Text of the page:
A CEGEP (// say-ZHEP or // SEE-jep; French pronunciation: [seʒɛp]), also written cégep, CÉGEP and cegep, is a publicly funded college providing technical, academic, vocational or a mix of programs; they are exclusive to the province of Quebec's education system. A loanword from French, it originates from the French acronym for Collège d'enseignement général et professionnel, sometimes known in English as a "General and Vocational College"—it is now considered a word in itself. 
Although all colleges in Quebec are colloquially referred to as CEGEPs, only public colleges are officially referred to by that name. Both public (CEGEPs) and private colleges have the same function in Quebec. Although they may occasionally be compared to junior colleges or community colleges, CEGEPs differ in that a Diploma of College Studies (or Diplôme d'études collégiales, DEC) is required for university admission in Quebec, unless a student enters as a mature student, which typically means a minimum age of 21, with other requirements. A student in Quebec typically cannot enter university with only a secondary diploma, unless the diploma was earned in another province or country. However, some private English schools in Quebec offer Grade 12 which does allow access to university without needing to earn a DEC.
Pre-university programs are typically two years in duration, filling the gap between secondary school and undergraduate degrees, which are both one year shorter in Quebec relative to elsewhere in Canada. Technical programs are typically three years in duration, with specialization in courses leading to a career right after graduation. Depending on the university, students with DEC diplomas from a technical program can continue their studies at a university for higher education.
The purpose of a separate collegiate education level is to make post-secondary education more accessible in Quebec. It also ensures that students have a proper academic preparation to succeed at university. There are both public subsidized and private colleges, with the public CEGEPs having little or no tuition fee.
A product of the Quiet Revolution, the CEGEP system was started in 1967 by the Quebec provincial government and originally consisted of 12 CEGEPs. Today, 48 CEGEPs operate in Quebec, of which five are in the English language. There are also College Centres (Centre d'études collégiales), small public post-secondary education colleges very similar to CEGEPs, often secondary stand alone campuses of CÉGEPs, like the Centre d'études collégiales à Chibougamau, part of the Cégep de Saint-Félicien.
See also: Parent Commission
CEGEPs network was created in 1967 under the responsibility of the first Minister of Education Paul Gérin-Lajoie, the Father of CEGEPs. The legislation was proposed following the Parent Report's recommendation criticising the difficult and discriminatory access to higher education and the under-schooling of French-Canadians. Before the reform, 2-3 more years were necessary for French-Canadians to attain university than for English-Canadians. Moreover, urban residents had far greater chance to receive post-secondary education than people living in rural area, at the time post-secondary education was divided into numerous parallel schools, such as nursing school, normal schools, classical colleges, etc.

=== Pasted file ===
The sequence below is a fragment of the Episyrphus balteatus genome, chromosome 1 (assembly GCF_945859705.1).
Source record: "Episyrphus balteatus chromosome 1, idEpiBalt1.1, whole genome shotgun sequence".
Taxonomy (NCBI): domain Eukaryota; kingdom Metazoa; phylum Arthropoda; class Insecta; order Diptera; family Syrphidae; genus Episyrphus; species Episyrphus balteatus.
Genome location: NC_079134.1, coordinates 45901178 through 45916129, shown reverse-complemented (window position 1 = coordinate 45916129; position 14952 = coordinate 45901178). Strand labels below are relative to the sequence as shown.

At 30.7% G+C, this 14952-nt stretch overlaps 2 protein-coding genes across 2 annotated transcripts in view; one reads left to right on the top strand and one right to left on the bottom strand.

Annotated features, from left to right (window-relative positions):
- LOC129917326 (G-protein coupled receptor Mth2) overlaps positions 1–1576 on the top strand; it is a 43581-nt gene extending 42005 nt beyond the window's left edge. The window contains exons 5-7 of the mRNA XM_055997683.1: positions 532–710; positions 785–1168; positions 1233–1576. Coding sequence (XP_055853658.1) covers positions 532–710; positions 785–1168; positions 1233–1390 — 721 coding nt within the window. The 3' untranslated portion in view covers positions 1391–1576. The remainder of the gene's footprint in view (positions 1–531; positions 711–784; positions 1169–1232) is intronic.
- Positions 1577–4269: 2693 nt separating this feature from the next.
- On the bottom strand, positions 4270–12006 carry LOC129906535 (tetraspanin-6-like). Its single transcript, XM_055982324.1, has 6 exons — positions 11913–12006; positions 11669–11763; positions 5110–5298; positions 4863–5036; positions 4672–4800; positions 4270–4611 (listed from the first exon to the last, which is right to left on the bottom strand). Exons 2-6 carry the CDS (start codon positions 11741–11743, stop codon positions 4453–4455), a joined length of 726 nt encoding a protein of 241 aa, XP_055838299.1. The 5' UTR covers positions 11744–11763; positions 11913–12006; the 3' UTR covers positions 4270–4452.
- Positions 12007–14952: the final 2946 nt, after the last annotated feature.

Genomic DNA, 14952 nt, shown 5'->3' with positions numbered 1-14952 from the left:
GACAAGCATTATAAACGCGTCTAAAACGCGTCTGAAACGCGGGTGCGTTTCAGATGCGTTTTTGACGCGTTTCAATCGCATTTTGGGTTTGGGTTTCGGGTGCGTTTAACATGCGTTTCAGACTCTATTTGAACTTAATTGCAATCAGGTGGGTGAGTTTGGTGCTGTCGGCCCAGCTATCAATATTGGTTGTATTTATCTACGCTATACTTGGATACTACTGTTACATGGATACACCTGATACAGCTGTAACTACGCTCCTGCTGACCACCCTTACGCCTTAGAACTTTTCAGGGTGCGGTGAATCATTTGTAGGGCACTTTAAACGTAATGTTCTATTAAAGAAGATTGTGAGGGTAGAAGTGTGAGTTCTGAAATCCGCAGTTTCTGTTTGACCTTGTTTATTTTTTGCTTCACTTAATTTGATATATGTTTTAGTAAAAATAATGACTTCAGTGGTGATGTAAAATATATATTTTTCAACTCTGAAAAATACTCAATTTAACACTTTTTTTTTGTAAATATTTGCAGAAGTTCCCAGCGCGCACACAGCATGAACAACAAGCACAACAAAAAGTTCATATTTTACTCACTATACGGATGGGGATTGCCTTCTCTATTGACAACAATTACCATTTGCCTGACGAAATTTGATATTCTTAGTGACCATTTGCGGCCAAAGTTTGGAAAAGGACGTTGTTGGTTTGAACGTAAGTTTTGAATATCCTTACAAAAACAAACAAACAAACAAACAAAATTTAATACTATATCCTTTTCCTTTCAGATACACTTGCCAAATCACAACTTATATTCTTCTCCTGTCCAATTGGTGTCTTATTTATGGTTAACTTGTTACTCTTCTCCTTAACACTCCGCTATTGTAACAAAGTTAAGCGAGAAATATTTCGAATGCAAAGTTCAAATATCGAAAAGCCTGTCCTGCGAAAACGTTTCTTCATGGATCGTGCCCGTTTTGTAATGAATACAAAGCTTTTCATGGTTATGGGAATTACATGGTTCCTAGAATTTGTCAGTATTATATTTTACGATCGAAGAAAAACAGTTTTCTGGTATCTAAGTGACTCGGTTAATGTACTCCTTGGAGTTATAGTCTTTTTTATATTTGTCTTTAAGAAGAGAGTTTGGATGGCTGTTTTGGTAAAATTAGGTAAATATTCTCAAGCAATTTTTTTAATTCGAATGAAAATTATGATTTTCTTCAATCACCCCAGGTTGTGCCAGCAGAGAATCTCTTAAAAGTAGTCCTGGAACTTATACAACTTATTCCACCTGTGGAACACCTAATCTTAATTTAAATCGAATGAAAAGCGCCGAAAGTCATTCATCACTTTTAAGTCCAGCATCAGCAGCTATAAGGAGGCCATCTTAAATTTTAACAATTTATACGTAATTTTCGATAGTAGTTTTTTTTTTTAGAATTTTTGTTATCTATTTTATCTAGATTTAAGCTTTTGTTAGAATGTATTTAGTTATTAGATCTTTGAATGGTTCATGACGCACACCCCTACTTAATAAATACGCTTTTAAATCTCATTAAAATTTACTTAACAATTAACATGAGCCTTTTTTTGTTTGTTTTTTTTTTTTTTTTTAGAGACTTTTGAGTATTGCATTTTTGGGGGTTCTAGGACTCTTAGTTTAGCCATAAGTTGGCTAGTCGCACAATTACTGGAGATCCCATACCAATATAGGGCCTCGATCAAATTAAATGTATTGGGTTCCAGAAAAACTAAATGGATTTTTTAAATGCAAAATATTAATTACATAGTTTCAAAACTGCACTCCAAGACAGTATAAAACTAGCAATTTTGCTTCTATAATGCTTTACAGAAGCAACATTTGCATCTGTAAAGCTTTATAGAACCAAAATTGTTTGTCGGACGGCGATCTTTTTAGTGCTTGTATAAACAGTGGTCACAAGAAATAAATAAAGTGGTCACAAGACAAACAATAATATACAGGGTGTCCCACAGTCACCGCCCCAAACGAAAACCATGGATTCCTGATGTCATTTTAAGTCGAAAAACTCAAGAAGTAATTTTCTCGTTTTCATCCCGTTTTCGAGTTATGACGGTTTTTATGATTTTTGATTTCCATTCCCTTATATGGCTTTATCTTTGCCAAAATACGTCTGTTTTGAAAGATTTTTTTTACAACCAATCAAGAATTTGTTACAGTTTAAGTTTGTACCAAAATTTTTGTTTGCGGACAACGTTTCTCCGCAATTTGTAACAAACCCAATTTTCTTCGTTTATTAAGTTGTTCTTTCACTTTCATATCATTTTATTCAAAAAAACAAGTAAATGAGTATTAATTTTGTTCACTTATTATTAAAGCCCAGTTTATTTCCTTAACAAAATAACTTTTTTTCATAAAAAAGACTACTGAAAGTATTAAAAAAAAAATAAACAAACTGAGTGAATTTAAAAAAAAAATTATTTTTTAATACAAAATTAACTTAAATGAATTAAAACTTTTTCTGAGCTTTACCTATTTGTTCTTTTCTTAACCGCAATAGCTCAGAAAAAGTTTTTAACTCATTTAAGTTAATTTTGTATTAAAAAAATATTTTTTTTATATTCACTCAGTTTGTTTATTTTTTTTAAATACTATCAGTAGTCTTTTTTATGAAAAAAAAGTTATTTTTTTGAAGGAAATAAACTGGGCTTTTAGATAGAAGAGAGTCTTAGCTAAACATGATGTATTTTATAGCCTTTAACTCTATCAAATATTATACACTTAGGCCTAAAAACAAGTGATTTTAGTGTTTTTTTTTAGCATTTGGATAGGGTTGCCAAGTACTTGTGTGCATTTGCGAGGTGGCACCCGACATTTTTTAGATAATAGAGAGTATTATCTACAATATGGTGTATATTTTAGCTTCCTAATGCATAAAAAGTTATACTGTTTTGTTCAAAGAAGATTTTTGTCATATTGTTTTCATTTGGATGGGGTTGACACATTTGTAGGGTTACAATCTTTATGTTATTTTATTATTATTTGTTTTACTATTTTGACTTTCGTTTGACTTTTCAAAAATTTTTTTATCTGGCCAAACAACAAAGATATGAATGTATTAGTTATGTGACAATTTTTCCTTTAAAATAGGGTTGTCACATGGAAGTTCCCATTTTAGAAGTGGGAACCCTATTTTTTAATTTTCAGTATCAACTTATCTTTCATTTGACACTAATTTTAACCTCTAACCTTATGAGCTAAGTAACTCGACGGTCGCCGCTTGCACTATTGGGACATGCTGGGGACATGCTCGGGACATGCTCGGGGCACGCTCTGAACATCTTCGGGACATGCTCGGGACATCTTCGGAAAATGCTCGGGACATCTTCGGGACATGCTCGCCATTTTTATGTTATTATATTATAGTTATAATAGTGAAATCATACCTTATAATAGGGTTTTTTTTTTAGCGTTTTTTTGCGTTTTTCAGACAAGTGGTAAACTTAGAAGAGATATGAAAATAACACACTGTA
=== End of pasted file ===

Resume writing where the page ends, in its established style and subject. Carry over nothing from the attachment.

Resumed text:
CEGEPs were henceforth created in order to harmonise the education system in Quebec. One of the innovations of CEGEPs was the integration of pre-university and vocational programs within the same institution, which was merged from existing schools, and which would be implemented throughout the province. This transitory phase between high school and university, or between high school and the job market, also improves access to university or the job market.
The first 12 CEGEPs opened in September 1967 are (in alphabetical order):
In 1993, the Robillard Reform launched a revision or programmes of study defined by the Ministry of Education. These programmes were reevaluated according to the expectations of the industry. A committee evaluating college teachers was created.
Students in Quebec who intend to pursue post-secondary education must attend a college (i.e., CEGEP) before enrolling in a Quebec university. Students who follow a general studies program in Quebec complete six years of primary school (grades 1 through 6), followed by five years of secondary school (called grades 7 through 11 or secondary 1 to secondary 5 in English and 1re secondaire au 5e secondaire in French). Quebec students complete one grade fewer in total than other North American students before beginning post-secondary studies, completing high school at grade 11 instead of grade 12. CEGEP programs are typically two years in length with the exception of certain technical programs that are three years in length; the latter programs are generally for those wishing to enter a technical profession. Following successful completion of CEGEP, most in-province undergraduate programs are three years in length for Quebec students; hence, the total number of years of study for Quebec students from primary school through a bachelor's degree is the same as for other students in North America. For example, a Quebec student who has completed a CEGEP diploma would begin a 3-year Quebec-based university program in Year 1 whereas an out-of-province student who has completed grade 12 would instead begin the same Quebec-based university program in Year 0. Contrarily, students who possess a CEGEP diploma may also generally attend out-of-province universities in which case diplomas are treated by universities in the same manner as the 2-year college diplomas (associate degree) or are awarded with one year of advanced standing. Some advanced courses at the CEGEP level may be assessed as equivalent to introductory courses at university.